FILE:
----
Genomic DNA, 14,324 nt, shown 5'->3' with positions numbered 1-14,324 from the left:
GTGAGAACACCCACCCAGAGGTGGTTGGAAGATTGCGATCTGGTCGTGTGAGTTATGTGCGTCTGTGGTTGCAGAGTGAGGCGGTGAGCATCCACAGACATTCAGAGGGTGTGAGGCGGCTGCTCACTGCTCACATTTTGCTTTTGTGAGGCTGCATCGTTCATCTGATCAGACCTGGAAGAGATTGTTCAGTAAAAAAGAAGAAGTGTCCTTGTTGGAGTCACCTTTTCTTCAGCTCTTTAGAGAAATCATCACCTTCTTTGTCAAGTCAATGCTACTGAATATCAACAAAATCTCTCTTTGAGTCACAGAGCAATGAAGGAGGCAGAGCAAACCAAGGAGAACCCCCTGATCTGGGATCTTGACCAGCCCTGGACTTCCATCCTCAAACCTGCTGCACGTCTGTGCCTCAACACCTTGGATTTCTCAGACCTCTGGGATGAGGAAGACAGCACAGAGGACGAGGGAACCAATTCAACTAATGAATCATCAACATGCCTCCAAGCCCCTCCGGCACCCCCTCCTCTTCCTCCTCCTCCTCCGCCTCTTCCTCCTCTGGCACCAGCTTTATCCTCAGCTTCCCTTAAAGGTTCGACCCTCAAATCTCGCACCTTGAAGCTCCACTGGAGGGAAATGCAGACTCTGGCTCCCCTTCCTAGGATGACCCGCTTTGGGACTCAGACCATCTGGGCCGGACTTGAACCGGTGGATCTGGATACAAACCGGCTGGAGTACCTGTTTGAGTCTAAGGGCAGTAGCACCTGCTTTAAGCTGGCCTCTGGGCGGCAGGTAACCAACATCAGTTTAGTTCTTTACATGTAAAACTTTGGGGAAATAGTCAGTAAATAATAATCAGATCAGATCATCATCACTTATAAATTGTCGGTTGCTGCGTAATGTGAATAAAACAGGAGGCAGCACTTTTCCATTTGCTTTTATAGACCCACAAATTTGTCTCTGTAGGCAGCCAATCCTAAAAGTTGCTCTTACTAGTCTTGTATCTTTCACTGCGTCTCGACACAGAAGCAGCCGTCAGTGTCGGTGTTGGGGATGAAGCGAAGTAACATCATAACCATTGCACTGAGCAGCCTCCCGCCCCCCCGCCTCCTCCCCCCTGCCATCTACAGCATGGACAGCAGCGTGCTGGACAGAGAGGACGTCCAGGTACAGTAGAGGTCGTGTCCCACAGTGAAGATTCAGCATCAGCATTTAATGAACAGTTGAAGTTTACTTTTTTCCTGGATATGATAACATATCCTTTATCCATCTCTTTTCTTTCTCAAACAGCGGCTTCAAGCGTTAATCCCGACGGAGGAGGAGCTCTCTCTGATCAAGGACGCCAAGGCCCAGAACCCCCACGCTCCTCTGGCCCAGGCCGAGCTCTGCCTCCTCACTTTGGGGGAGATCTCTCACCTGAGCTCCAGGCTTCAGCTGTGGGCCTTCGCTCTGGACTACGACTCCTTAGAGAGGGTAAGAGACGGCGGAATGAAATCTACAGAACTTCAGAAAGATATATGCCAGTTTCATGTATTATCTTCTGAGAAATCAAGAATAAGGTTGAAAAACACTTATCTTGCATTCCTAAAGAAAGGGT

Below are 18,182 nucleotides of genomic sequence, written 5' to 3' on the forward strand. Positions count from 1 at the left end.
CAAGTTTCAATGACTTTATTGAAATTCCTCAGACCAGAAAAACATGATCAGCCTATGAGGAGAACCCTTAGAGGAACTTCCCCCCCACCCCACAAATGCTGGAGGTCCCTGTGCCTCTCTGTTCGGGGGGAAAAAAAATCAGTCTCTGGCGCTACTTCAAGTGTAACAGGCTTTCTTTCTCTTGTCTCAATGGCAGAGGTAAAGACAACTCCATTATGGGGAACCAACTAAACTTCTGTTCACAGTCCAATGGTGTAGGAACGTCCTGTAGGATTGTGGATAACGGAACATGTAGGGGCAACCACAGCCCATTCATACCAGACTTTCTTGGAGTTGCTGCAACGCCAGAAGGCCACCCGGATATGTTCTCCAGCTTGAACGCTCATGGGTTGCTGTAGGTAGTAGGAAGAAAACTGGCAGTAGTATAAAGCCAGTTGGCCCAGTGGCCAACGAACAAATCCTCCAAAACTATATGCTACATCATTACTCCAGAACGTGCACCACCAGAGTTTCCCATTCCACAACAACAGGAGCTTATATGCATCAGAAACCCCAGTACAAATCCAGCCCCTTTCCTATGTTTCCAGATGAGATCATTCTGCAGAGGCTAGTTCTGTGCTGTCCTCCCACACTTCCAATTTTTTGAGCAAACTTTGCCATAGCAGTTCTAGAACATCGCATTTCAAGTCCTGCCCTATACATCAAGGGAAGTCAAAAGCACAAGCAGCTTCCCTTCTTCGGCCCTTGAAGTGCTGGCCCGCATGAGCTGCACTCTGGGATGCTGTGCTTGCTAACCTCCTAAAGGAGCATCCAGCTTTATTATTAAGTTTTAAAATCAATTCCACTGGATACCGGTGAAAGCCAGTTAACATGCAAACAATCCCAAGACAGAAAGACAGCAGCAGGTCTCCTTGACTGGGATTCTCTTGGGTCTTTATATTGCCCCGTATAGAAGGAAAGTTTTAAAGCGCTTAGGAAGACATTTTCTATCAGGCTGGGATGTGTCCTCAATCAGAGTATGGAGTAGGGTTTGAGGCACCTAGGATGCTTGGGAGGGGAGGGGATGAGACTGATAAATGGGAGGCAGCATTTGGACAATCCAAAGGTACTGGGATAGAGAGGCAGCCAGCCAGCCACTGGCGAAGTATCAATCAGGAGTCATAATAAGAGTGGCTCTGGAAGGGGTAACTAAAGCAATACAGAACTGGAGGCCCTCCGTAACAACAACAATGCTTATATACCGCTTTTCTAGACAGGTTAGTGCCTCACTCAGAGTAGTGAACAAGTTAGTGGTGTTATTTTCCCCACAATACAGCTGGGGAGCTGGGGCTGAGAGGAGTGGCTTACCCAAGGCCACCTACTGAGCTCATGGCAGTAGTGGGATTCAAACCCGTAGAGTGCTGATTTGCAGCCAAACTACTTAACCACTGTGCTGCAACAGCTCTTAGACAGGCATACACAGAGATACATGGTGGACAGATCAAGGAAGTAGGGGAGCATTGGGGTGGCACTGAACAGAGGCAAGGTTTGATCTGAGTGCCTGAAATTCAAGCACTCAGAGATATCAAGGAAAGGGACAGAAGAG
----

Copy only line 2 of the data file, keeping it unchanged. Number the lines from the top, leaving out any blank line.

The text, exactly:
GTGAGAACACCCACCCAGAGGTGGTTGGAAGATTGCGATCTGGTCGTGTGAGTTATGTGCGTCTGTGGTTGCAGAGTGAGGCGGTGAGCATCCACAGACATTCAGAGGGTGTGAGGCGGCTGCTCACTGCTCACATTTTGCTTTTGTGAGGCTGCATCGTTCATCTGATCAGACCTGGAAGAGATTGTTCAGTAAAAAAGAAGAAGTGTCCTTGTTGGAGTCACCTTTTCTTCAGCTCTTTAGAGAAATCATCACCTTCTTTGTCAAGTCAATGCTACTGAATATCAACAAAATCTCTCTTTGAGTCACAGAGCAATGAAGGAGGCAGAGCAAACCAAGGAGAACCCCCTGATCTGGGATCTTGACCAGCCCTGGACTTCCATCCTCAAACCTGCTGCACGTCTGTGCCTCAACACCTTGGATTTCTCAGACCTCTGGGATGAGGAAGACAGCACAGAGGACGAGGGAACCAATTCAACTAATGAATCATCAACATGCCTCCAAGCCCCTCCGGCACCCCCTCCTCTTCCTCCTCCTCCTCCGCCTCTTCCTCCTCTGGCACCAGCTTTATCCTCAGCTTCCCTTAAAGGTTCGACCCTCAAATCTCGCACCTTGAAGCTCCACTGGAGGGAAATGCAGACTCTGGCTCCCCTTCCTAGGATGACCCGCTTTGGGACTCAGACCATCTGGGCCGGACTTGAACCGGTGGATCTGGATACAAACCGGCTGGAGTACCTGTTTGAGTCTAAGGGCAGTAGCACCTGCTTTAAGCTGGCCTCTGGGCGGCAGGTAACCAACATCAGTTTAGTTCTTTACATGTAAAACTTTGGGGAAATAGTCAGTAAATAATAATCAGATCAGATCATCATCACTTATAAATTGTCGGTTGCTGCGTAATGTGAATAAAACAGGAGGCAGCACTTTTCCATTTGCTTTTATAGACCCACAAATTTGTCTCTGTAGGCAGCCAATCCTAAAAGTTGCTCTTACTAGTCTTGTATCTTTCACTGCGTCTCGACACAGAAGCAGCCGTCAGTGTCGGTGTTGGGGATGAAGCGAAGTAACATCATAACCATTGCACTGAGCAGCCTCCCGCCCCCCCGCCTCCTCCCCCCTGCCATCTACAGCATGGACAGCAGCGTGCTGGACAGAGAGGACGTCCAGGTACAGTAGAGGTCGTGTCCCACAGTGAAGATTCAGCATCAGCATTTAATGAACAGTTGAAGTTTACTTTTTTCCTGGATATGATAACATATCCTTTATCCATCTCTTTTCTTTCTCAAACAGCGGCTTCAAGCGTTAATCCCGACGGAGGAGGAGCTCTCTCTGATCAAGGACGCCAAGGCCCAGAACCCCCACGCTCCTCTGGCCCAGGCCGAGCTCTGCCTCCTCACTTTGGGGGAGATCTCTCACCTGAGCTCCAGGCTTCAGCTGTGGGCCTTCGCTCTGGACTACGACTCCTTAGAGAGGGTAAGAGACGGCGGAATGAAATCTACAGAACTTCAGAAAGATATATGCCAGTTTCATGTATTATCTTCTGAGAAATCAAGAATAAGGTTGAAAAACACTTATCTTGCATTCCTAAAGAAAGGGT